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Fast Food

Fred DeLuca, co-founder of Subway, dead at 67

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Subway co-founder Fred DeLuca died Monday evening after being diagnosed with leukemia two years ago (AP)

Subway co-founder Fred DeLuca, who turned a sandwich shop he started as a teenager into the world's largest fast-food chain, died Monday evening. He was 67.

DeLuca's death came two years after Subway said he had been diagnosed with leukemia and was scaling back on his leadership role at the company. It also came just weeks after the 50th anniversary of Subway, which is known for its "Footlong" sandwiches and says it has more than 44,000 locations around the world.

The company traces its roots to 1965, when DeLuca opened a sandwich shop at the age of 17 to help pay for college. The idea came from a family friend, Peter Buck, who was co-founder and provided the $1,000 to start the business.

"I knew nothing about making sandwiches, nor the food industry," DeLuca later wrote in a book.

DeLuca and Buck opened their first store in Bridgeport, Connecticut under the name "Pete's Super Submarines," with the priciest sub selling for 69 cents. The name was changed to the snappier "Subway" in 1968, and the pair decided to fuel growth by franchising, or letting others open Subway stores in exchange for fees.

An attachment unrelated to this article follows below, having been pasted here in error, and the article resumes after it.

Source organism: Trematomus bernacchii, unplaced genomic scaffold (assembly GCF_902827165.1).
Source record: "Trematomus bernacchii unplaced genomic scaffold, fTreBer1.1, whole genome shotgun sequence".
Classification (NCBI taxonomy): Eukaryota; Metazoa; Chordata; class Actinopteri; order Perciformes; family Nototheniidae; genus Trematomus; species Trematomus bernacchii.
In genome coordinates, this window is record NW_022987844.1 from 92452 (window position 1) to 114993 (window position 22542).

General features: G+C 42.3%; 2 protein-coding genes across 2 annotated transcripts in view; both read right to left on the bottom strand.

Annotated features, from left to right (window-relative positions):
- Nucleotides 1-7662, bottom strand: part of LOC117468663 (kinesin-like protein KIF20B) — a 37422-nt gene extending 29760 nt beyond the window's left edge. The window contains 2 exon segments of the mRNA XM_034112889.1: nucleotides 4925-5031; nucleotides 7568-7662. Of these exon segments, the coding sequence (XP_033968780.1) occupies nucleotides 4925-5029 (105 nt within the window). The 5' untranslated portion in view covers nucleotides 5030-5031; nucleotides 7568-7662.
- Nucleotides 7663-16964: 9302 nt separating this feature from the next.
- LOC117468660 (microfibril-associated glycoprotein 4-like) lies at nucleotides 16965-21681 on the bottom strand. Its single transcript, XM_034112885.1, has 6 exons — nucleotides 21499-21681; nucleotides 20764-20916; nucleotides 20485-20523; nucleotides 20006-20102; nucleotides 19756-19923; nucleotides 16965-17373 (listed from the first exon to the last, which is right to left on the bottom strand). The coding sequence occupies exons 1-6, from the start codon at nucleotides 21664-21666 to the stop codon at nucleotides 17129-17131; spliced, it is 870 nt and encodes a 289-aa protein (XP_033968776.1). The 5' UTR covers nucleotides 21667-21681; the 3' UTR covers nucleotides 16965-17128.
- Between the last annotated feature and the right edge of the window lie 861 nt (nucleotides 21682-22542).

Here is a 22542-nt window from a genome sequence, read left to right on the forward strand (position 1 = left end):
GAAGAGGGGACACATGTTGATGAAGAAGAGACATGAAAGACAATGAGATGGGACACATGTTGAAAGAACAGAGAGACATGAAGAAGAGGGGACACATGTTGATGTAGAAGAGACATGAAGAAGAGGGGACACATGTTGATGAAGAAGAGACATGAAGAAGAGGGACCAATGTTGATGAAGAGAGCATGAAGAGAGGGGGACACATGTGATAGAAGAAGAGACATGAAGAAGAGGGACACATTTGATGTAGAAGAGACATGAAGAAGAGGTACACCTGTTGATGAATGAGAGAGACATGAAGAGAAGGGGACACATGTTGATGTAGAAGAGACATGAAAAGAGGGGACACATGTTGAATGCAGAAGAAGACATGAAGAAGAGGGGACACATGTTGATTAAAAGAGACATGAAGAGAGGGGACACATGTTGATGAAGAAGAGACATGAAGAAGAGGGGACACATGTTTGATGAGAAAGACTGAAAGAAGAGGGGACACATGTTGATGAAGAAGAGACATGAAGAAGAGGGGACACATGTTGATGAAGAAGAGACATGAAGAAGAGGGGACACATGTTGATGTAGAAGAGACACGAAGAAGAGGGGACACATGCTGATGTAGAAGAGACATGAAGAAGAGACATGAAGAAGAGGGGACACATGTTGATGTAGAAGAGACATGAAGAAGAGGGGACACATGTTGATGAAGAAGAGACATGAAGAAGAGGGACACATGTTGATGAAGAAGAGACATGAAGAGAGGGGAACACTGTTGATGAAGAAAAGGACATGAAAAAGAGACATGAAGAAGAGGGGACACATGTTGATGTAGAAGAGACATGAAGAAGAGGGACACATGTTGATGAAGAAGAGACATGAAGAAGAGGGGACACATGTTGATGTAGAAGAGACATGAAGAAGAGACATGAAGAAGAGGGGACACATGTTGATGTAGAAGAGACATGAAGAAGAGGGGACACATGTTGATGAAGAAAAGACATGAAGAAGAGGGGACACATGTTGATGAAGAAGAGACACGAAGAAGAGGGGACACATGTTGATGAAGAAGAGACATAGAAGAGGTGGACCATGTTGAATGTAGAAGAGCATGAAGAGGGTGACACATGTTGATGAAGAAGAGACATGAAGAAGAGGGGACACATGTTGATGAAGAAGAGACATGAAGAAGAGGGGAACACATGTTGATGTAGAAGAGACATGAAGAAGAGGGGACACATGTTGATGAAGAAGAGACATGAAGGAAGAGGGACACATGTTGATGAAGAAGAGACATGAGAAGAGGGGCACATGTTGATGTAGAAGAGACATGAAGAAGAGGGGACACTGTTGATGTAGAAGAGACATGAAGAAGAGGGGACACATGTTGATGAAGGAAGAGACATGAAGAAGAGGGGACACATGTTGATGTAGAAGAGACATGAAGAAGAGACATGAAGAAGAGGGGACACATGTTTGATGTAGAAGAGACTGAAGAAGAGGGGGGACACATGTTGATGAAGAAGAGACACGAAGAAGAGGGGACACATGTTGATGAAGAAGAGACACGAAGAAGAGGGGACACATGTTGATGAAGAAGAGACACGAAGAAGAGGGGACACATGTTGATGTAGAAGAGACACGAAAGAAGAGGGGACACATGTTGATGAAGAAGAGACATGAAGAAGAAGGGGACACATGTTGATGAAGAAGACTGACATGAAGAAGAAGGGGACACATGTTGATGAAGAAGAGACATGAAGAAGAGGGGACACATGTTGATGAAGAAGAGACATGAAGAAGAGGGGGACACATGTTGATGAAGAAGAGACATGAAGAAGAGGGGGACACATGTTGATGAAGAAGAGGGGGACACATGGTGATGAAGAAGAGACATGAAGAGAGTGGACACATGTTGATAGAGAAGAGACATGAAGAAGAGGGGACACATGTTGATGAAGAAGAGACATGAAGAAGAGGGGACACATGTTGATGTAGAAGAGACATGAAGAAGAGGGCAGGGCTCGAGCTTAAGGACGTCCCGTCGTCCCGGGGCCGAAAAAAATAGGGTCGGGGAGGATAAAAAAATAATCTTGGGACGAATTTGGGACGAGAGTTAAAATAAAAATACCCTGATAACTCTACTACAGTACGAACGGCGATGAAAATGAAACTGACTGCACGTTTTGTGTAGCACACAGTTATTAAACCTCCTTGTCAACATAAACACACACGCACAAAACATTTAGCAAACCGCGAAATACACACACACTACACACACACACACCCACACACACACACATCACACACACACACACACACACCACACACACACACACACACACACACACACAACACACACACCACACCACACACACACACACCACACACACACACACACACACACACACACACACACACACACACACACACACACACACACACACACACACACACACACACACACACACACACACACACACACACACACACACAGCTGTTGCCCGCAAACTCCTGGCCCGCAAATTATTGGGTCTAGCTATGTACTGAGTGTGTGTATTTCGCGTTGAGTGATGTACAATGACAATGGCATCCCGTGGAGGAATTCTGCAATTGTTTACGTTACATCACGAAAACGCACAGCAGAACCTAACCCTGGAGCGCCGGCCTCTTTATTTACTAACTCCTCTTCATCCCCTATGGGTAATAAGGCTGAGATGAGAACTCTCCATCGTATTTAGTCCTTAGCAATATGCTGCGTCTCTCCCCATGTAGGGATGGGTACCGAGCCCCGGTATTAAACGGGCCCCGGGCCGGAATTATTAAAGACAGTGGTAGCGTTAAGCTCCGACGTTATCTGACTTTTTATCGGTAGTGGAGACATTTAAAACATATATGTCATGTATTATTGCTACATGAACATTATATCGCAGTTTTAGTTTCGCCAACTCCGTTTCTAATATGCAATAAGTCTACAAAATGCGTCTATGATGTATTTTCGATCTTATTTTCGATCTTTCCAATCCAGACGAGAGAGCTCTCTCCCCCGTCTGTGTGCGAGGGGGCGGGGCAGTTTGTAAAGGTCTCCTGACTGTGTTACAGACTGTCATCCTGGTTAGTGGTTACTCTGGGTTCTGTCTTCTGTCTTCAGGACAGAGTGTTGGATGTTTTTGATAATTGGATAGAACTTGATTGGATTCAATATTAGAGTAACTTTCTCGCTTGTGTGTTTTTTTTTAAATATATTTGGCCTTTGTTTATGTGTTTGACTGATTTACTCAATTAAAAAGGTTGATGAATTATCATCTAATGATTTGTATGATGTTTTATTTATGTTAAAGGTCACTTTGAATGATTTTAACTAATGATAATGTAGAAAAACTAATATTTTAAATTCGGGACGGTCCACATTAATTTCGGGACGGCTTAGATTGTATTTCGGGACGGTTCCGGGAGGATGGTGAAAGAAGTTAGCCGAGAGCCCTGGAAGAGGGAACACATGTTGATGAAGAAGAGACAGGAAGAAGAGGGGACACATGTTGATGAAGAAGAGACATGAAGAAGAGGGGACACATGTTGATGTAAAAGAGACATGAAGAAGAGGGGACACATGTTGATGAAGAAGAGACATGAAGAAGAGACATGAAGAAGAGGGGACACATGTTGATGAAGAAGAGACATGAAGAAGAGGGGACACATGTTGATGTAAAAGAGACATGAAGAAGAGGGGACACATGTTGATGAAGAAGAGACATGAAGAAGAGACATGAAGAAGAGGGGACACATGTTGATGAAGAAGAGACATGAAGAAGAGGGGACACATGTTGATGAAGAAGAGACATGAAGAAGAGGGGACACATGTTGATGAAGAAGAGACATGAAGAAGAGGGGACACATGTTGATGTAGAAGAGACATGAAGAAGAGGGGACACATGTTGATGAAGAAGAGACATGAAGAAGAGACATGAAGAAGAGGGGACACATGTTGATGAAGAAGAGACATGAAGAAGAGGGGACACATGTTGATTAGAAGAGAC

By 1988, Subway had 2,000 locations. By 1990, it reached the 5,000-store mark. And by 1994, it had more than 8,000 locations.

Subway, based in Milford, Connecticut, is privately held and doesn't publicly report its financial performance or executive pay packages. But this year, Forbes magazine pegged DeLuca's net worth at $3.5 billion, making him the 259th-richest individual in the United States.

In July 2013, Subway announced that DeLuca had been diagnosed with leukemia. It said DeLuca was in regular contact with his management team, but on a reduced basis as he received treatment. Then earlier this summer, Subway said DeLuca's younger sister, Suzanne Greco, would take over as president and oversee day-to-day operations. DeLuca remained CEO.

The company did not immediately say Tuesday if a successor had been named as CEO.

Subway has been facing some recent challenges in addition to DeLuca's health. The company said this summer that it cut ties with longtime pitchman Jared Fogle, who agreed to plead guilty to allegations he paid for sex acts with minors and received child pornography.

In addition, some feel Subway has overextended itself with its more than 27,000 U.S. locations. Last year, average sales at established U.S. locations fell 3 percent, according to Technomic.

In DeLuca's book "Start Small Finish Big: Fifteen Key Lessons to Start — and Run — Your Own Successful Business," DeLuca recalled living in public housing in the Bronx as a child. His father hadn't graduated high school, but his mother had stressed the importance of education while growing up.

After he graduated high school, DeLuca had planned on becoming a doctor. That was why he started the sub shop with Buck — to support his college education.

"It wasn't intended to support me forever," DeLuca wrote.

DeLuca is survived by his wife, son and sister, according to Subway, which announced his death Tuesday.